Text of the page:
The Honolulu Police Commission plans to question Chief Susan Ballard about a covert surveillance operation in 2019 that targeted Medical Examiner Christopher Happy at the behest of Mayor Kirk Caldwell’s administration after concerns were raised about his work performance.
On Monday, after Civil Beat published a story detailing the operation, Commission Chairwoman Shannon Alivado said she had concerns about the assignment and whether it was out of the ordinary for the department to take on.
“It raises some red flags and begs the question of whether the surveillance was proper,” Alivado said. “It’s incumbent on the commission to do our due diligence and find out more about the situation.”
Alivado wants to hear directly from Ballard before drawing any conclusions, and said she expects the chief to be transparent about what happened and why.
Depending on Ballard’s response, Alivado said, the inquiry could warrant further investigation to determine if there was any wrongdoing on the part of HPD.
“We need to provide her the opportunity to respond, but also be critical of anything that doesn’t pass the smell test,” Alivado said. “That’s our role. We as a commission are responsible to ask the questions that members of the public have.”
Newly appointed commissioners Doug Chin and Michael Broderick deferred questions about the surveillance operation to Alivado, describing her as the preferred spokesperson for the commission.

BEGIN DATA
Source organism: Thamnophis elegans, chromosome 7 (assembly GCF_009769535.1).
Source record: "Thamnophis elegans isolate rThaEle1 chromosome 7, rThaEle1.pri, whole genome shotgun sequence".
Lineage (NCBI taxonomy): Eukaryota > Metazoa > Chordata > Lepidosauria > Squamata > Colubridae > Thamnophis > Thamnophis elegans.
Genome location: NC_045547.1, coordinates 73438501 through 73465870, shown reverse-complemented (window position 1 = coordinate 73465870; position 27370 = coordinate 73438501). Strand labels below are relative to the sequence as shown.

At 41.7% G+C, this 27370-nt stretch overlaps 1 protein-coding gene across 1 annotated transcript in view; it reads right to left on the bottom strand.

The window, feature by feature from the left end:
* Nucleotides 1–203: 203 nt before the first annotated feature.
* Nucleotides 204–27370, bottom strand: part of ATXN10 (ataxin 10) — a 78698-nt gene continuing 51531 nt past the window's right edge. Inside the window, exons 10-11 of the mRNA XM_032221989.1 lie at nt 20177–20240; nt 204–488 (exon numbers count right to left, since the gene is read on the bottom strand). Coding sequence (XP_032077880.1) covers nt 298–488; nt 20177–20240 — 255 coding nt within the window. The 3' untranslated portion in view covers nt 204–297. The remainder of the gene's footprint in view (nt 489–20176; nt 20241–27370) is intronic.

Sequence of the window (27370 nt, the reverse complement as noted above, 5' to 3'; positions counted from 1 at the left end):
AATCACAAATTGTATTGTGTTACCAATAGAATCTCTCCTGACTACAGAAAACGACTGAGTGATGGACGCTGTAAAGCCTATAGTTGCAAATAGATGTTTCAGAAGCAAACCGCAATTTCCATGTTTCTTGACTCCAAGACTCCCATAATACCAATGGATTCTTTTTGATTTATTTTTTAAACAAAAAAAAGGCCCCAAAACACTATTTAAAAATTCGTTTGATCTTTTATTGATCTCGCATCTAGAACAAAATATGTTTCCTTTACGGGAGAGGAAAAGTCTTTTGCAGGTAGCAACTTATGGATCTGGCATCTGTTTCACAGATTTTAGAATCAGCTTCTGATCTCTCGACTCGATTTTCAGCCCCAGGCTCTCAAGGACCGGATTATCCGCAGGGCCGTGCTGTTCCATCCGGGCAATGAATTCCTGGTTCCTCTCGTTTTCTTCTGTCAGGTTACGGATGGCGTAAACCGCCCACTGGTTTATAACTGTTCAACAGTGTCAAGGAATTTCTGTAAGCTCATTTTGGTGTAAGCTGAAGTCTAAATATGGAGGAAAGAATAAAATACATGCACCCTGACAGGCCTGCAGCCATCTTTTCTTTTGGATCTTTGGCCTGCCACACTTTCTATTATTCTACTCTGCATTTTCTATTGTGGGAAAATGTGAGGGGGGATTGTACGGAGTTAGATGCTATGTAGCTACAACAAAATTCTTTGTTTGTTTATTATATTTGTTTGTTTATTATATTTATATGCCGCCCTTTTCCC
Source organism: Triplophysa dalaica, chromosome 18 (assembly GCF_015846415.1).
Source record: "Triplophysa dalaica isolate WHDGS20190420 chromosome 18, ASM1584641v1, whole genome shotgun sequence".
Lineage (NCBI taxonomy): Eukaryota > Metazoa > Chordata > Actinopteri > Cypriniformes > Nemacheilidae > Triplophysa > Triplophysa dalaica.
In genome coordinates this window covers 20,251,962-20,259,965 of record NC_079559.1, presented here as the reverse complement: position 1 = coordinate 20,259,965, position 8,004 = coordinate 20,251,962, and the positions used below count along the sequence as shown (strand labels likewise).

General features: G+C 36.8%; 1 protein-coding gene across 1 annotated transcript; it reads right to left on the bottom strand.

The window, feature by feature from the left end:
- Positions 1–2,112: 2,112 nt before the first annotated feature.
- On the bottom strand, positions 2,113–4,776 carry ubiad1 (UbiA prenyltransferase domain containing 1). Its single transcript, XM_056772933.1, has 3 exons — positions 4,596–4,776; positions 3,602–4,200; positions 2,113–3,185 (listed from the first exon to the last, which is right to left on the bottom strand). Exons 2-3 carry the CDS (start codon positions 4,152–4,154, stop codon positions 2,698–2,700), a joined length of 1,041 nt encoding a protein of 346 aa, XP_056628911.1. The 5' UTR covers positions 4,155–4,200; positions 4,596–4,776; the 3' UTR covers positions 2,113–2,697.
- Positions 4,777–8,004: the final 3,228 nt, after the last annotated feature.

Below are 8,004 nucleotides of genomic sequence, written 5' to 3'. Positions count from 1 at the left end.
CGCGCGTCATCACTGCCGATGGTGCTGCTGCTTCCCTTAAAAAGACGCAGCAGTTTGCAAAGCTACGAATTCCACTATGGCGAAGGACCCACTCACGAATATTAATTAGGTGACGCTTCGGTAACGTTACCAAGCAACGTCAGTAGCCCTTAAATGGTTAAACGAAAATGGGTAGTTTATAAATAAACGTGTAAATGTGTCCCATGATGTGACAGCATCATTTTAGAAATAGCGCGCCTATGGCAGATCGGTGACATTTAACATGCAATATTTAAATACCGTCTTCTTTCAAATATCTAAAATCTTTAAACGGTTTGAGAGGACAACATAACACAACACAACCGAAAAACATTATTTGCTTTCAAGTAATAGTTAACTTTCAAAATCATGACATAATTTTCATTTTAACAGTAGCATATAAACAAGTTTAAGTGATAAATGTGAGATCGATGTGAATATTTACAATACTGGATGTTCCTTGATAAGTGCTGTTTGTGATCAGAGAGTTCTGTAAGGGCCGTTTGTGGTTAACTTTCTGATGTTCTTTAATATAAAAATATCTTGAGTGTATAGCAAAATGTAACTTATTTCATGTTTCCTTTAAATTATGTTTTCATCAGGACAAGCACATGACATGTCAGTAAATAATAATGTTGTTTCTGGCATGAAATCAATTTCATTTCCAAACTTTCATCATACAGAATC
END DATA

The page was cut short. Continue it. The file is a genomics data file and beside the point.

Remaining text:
Chin, however, did speak about his time as managing director under former mayor Peter Carlisle. He said that at no time did the Carlisle administration ask HPD to investigate a cabinet member, although he questioned whether the chief could have said no had such a request been made.
“I don’t know what mechanism there would be for the police leadership to push back against an order that comes from the mayor’s office,” Chin said.
The surveillance operation was launched in March 2019 while Happy was at odds with the Caldwell administration over a backlog of autopsy reports and the conditions at the city morgue, which was infested with rats and had run out of room to store cadavers.
Managing Director Roy Amemiya in particular was demanding that Happy pick up the pace on completing his autopsies.
Happy eventually resigned in October 2019 after Amemiya issued him a written reprimand and warned him of “severe disciplinary action.”
Unlike most other cabinet officials, Happy could not be removed by the mayor unless it was for cause and Happy was given a written statement of the reasons followed by a hearing before the Honolulu City Council.
According to a written statement from Deputy Police Chief John McCarthy, the department launched the investigation after the Caldwell administration reported it had received information that a cabinet member was possibly involved in drug activity.
McCarthy said the operation ended after a week of surveillance because the officers did not find any indication that Happy was involved with drugs.
Doubts, however, have been raised about the motivations behind the investigation and whether HPD was being used for political purposes to help the Caldwell administration get rid of an employee it considered to be a problem.